Columnist Leonard David

Space History Retrofire: US Air Force Manned Orbiting Lab Astronauts Speak Out

Manned Orbiting Laboratory
Manned Orbiting Laboratory (MOL), an evolution of the earlier “Blue Gemini” program, which was conceived to be an all-Air Force parallel of NASA’s Gemini efforts. (Image credit: U.S. Air Force)

Several space pioneers shared their experiences this month regarding the Cold War Air Force program: The Manned Orbiting Laboratory.

In the 1960s, the U.S. Air Force initiated a human spaceflight program to carry out experiments in space in a laboratory orbiting the Earth for an extended period of time. The Manned Orbiting Laboratory, or MOL, was to use USAF-modified NASA Gemini spacecraft to put two crewmen in a space station.

MOL provided a platform for a highly secret program to gain Cold War intelligence on the Soviet Union and other adversaries.

Four former MOL crew members — 17 astronauts were chosen for the program — were scheduled to take part in a presentation "The Dorian Files Revealed: The Manned Orbiting Laboratory Crew Members' Secret Mission in Space." A National Reconnaissance Office (NRO) Keyhole -10 camera was codenamed "Dorian."

The free event occurred on Thursday (Oct. 22) at the National Museum of the U.S. Air Force located at Wright-Patterson Air Force Base near Dayton, Ohio.

The first of three MOL astronaut groups. (Image credit: U.S. Air Force)

MOL men

The MOL astronauts set to share their insights are:

  • Karol Bobko – Following the MOL program, Bobko went to NASA where he served as a pilot on one space shuttle mission and as a commander on two others. He retired from the Air Force as a colonel and then continued his career in the private sector.
  • Albert Crews – He was selected as an astronaut in the first group for the MOL program. He transferred to NASA Flight Crew Directorate at the Johnson Space Center in June 1969 when the MOL program was cancelled. He remained a pilot for NASA until his retirement, flying such aircraft as the Super Guppy outsize cargo transport, the WB-57F atmospheric research aircraft and the OV-095 SAIL space shuttle simulator.
  • Bob Crippen – He too was assigned to NASA after the MOL cancellation, and he played several critical roles in NASA's manned space program, including serving as the pilot of the first space shuttle mission and the commander of three other missions. He eventually rose to oversee the shuttle program. After retirement as a captain in the U.S. Navy, Crippen continued working in space programs with Lockheed.
  • Richard Truly – He was assigned to NASA after the cancellation of the MOL program. There he played critical roles in several manned space programs, including serving as a space shuttle commander. Truly was tapped to lead the return to space after the Challenger explosion. He went on to lead NASA as its administrator from 1989-1992. After retiring from government service, he has continued to have an active career in space programs and other endeavors. He retired as a Navy vice admiral.

Inside look at the MOL. (Image credit: U.S. Air Force)

Declassified elements of MOL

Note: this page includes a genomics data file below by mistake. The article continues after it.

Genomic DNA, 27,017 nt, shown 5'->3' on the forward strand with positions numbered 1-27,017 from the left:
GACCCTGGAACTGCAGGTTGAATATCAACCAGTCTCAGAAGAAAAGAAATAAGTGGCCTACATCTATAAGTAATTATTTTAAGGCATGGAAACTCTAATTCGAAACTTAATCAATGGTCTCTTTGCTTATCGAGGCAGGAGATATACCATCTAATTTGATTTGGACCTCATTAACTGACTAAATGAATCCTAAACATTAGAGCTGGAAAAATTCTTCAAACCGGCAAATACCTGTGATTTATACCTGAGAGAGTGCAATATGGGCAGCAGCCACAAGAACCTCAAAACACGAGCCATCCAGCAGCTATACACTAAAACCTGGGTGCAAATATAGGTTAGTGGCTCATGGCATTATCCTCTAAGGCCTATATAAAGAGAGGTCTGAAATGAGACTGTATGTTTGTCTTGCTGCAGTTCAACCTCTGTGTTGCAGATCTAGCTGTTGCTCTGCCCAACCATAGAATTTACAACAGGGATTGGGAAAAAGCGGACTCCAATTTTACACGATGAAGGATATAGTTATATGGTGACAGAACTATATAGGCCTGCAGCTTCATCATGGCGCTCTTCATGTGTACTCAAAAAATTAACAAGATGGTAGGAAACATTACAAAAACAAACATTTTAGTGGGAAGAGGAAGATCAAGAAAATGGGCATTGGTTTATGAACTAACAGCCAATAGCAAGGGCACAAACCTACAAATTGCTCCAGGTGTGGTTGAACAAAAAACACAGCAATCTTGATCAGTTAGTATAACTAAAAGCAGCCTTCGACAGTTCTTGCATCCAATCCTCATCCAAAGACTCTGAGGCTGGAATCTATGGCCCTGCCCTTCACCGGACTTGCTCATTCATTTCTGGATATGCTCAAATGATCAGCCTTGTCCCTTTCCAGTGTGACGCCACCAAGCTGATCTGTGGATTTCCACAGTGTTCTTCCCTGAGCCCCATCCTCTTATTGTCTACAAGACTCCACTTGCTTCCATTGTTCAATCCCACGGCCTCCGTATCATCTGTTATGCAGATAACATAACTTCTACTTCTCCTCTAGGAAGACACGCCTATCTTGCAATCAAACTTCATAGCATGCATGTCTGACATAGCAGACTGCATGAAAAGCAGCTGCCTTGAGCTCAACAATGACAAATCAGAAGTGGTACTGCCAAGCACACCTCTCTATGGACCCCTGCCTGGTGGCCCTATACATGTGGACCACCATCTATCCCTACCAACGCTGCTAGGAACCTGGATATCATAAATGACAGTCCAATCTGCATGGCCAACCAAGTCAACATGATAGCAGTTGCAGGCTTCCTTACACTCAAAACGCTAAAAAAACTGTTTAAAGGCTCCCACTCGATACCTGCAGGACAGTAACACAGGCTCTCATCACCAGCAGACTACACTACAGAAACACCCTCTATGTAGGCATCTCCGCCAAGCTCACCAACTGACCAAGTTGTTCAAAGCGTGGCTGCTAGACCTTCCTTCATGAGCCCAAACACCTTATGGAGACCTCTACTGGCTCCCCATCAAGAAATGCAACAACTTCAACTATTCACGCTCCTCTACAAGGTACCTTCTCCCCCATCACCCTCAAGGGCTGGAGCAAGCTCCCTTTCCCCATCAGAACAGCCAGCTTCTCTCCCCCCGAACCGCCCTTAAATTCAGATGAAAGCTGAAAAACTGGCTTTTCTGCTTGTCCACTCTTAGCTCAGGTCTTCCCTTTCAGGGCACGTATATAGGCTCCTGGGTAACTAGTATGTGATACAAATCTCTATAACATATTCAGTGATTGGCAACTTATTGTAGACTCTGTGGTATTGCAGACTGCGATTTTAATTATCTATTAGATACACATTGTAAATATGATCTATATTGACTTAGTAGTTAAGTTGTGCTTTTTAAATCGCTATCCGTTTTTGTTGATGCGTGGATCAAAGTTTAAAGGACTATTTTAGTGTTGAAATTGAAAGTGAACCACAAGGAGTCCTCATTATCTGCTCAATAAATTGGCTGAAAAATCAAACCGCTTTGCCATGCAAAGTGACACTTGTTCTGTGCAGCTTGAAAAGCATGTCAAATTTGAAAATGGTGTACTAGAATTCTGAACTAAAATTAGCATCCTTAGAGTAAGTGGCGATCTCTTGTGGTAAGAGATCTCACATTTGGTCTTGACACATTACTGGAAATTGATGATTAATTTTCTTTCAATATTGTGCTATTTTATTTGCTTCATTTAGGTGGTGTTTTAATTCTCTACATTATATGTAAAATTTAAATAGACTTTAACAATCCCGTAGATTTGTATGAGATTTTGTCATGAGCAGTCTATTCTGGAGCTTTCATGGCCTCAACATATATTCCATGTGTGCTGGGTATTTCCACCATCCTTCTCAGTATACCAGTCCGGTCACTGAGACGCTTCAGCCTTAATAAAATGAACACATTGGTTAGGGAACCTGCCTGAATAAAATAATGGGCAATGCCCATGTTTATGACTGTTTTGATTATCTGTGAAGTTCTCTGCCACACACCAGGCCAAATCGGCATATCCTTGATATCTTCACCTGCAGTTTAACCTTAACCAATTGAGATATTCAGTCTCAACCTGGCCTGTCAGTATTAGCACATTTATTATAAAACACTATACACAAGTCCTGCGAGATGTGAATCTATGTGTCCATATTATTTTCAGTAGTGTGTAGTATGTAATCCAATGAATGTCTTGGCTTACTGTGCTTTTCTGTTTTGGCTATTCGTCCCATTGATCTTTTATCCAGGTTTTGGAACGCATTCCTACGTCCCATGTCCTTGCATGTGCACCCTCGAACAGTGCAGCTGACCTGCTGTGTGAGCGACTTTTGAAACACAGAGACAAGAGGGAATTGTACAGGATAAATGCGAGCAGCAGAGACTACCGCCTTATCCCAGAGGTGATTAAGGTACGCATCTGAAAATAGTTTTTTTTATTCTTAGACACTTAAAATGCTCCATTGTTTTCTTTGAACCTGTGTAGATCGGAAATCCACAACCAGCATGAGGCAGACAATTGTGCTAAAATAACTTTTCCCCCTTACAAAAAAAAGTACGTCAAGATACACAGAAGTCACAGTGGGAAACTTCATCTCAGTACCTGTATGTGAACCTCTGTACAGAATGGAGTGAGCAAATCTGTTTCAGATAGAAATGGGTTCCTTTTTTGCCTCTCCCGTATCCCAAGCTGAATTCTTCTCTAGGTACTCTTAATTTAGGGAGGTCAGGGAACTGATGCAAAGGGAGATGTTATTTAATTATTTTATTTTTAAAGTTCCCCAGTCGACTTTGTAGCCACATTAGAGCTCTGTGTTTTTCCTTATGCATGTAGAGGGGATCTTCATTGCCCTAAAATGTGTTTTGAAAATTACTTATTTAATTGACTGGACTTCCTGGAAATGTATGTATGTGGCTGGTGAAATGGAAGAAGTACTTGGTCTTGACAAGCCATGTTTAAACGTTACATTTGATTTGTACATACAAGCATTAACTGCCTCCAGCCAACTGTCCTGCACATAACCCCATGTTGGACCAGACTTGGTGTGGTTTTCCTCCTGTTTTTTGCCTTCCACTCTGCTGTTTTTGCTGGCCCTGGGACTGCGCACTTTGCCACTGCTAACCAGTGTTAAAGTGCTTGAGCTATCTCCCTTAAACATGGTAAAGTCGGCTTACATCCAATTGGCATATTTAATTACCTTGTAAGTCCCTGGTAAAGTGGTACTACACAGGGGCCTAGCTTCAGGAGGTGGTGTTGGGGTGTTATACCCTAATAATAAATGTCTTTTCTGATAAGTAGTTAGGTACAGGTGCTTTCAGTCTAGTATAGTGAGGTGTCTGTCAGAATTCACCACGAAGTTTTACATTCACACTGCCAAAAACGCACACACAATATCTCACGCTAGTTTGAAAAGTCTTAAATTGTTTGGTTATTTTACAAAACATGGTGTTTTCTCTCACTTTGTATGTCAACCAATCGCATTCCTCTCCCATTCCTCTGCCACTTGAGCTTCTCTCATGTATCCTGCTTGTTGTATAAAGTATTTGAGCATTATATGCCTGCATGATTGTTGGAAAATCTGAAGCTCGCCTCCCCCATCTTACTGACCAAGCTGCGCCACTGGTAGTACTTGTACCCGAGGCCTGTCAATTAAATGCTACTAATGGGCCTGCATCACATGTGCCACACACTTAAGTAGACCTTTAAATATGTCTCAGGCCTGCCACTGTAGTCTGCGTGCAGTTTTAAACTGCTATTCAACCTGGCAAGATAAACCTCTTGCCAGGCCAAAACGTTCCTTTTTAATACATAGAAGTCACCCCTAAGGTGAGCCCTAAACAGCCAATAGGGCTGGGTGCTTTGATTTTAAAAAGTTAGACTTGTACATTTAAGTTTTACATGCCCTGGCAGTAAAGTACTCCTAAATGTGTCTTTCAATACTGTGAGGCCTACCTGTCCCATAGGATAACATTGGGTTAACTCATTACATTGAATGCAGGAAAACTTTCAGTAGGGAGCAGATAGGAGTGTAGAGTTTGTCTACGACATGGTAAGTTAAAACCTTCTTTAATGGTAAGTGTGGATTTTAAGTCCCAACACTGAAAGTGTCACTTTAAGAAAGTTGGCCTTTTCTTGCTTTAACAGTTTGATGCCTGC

According to a museum press statement, during the presentation, the National Reconnaissance Office will also reveal information about recently declassified elements of the MOL program.

In an update to the program, it has been announced that two former MOL astronauts — James Abrahamson and Lachlan MacLeay — are unable to participate in the event.

Following the cancellation of the MOL program in 1969, Abrahamson continued his U.S. Air Force service. He was eventually assigned to NASA where he oversaw shuttle operations and was selected as the first director of the Strategic Defense Initiative missile defense program in President Reagan's administration. He retired from the USAF as a lieutenant general and continued his career in the private sector.

After MOL, MacLeay returned to the USAF as a pilot, including a stint as a combat commander during the Vietnam War era. He retired as a colonel and went on to work for Hughes on missile systems.


Special thanks to Marcia Smith's SpacePolicyOnline News for flagging this important space history event. Her website notes the museum has indicated the event will not be available via webcast. However, audio will be posted on its website a week or two later and DVDs will eventually be available for loan.

For more information regarding this October 22 event, go to:

Also, go to this informative NOVA documentary website, "Astrospies" that aired via PBS in 2008 at:

As well as:

Leonard David has been reporting on the space industry for more than five decades. He is former director of research for the National Commission on Space and is co-author of Buzz Aldrin's 2013 book "Mission to Mars – My Vision for Space Exploration" published by National Geographic with a new updated paperback version released in May 2015. Follow us @SpacedotcomFacebook or Google+. Originally published on

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Leonard David
Space Insider Columnist

Leonard David is an award-winning space journalist who has been reporting on space activities for more than 50 years. Currently writing as's Space Insider Columnist among his other projects, Leonard has authored numerous books on space exploration, Mars missions and more, with his latest being "Moon Rush: The New Space Race" published in 2019 by National Geographic. He also wrote "Mars: Our Future on the Red Planet" released in 2016 by National Geographic. Leonard  has served as a correspondent for SpaceNews, Scientific American and Aerospace America for the AIAA. He has received many awards, including the first Ordway Award for Sustained Excellence in Spaceflight History in 2015 at the AAS Wernher von Braun Memorial Symposium. You can find out Leonard's latest project at his website and on Twitter.